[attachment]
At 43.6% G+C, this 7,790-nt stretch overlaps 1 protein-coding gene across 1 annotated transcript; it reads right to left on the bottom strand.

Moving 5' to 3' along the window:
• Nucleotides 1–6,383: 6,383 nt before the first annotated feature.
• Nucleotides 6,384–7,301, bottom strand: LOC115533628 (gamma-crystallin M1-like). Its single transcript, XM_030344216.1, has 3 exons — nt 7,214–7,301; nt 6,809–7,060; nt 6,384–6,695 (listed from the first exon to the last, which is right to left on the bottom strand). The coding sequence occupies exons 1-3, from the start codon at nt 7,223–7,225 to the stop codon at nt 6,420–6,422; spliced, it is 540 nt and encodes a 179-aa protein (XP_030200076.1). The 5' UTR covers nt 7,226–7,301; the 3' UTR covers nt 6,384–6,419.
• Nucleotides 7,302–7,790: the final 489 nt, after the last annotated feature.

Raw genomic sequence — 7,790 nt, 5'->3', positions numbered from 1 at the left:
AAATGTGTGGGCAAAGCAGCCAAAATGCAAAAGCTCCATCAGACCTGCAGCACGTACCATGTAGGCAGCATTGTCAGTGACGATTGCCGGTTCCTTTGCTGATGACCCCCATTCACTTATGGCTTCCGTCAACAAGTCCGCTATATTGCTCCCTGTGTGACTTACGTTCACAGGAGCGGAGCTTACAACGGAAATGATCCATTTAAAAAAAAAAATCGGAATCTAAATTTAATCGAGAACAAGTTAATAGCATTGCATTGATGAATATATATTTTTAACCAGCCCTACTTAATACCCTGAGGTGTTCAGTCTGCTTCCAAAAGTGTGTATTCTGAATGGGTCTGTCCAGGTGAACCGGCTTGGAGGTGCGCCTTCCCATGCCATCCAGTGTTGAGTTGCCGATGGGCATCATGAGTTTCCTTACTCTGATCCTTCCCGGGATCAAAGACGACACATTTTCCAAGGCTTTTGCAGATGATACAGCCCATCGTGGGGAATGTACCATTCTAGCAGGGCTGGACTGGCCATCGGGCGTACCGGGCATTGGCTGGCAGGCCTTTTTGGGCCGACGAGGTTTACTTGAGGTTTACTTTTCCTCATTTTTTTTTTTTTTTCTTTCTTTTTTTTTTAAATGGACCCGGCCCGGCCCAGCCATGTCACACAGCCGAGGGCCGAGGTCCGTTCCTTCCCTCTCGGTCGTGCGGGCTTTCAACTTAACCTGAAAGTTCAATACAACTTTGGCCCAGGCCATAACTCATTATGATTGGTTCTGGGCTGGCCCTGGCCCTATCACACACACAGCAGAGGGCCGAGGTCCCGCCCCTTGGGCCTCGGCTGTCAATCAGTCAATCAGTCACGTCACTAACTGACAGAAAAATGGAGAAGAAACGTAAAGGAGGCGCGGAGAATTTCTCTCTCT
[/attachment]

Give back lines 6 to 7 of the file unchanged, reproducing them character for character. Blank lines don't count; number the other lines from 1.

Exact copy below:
Raw genomic sequence — 7,790 nt, 5'->3', positions numbered from 1 at the left:
AAATGTGTGGGCAAAGCAGCCAAAATGCAAAAGCTCCATCAGACCTGCAGCACGTACCATGTAGGCAGCATTGTCAGTGACGATTGCCGGTTCCTTTGCTGATGACCCCCATTCACTTATGGCTTCCGTCAACAAGTCCGCTATATTGCTCCCTGTGTGACTTACGTTCACAGGAGCGGAGCTTACAACGGAAATGATCCATTTAAAAAAAAAAATCGGAATCTAAATTTAATCGAGAACAAGTTAATAGCATTGCATTGATGAATATATATTTTTAACCAGCCCTACTTAATACCCTGAGGTGTTCAGTCTGCTTCCAAAAGTGTGTATTCTGAATGGGTCTGTCCAGGTGAACCGGCTTGGAGGTGCGCCTTCCCATGCCATCCAGTGTTGAGTTGCCGATGGGCATCATGAGTTTCCTTACTCTGATCCTTCCCGGGATCAAAGACGACACATTTTCCAAGGCTTTTGCAGATGATACAGCCCATCGTGGGGAATGTACCATTCTAGCAGGGCTGGACTGGCCATCGGGCGTACCGGGCATTGGCTGGCAGGCCTTTTTGGGCCGACGAGGTTTACTTGAGGTTTACTTTTCCTCATTTTTTTTTTTTTTTCTTTCTTTTTTTTTTAAATGGACCCGGCCCGGCCCAGCCATGTCACACAGCCGAGGGCCGAGGTCCGTTCCTTCCCTCTCGGTCGTGCGGGCTTTCAACTTAACCTGAAAGTTCAATACAACTTTGGCCCAGGCCATAACTCATTATGATTGGTTCTGGGCTGGCCCTGGCCCTATCACACACACAGCAGAGGGCCGAGGTCCCGCCCCTTGGGCCTCGGCTGTCAATCAGTCAATCAGTCACGTCACTAACTGACAGAAAAATGGAGAAGAAACGTAAAGGAGGCGCGGAGAATTTCTCTCTCT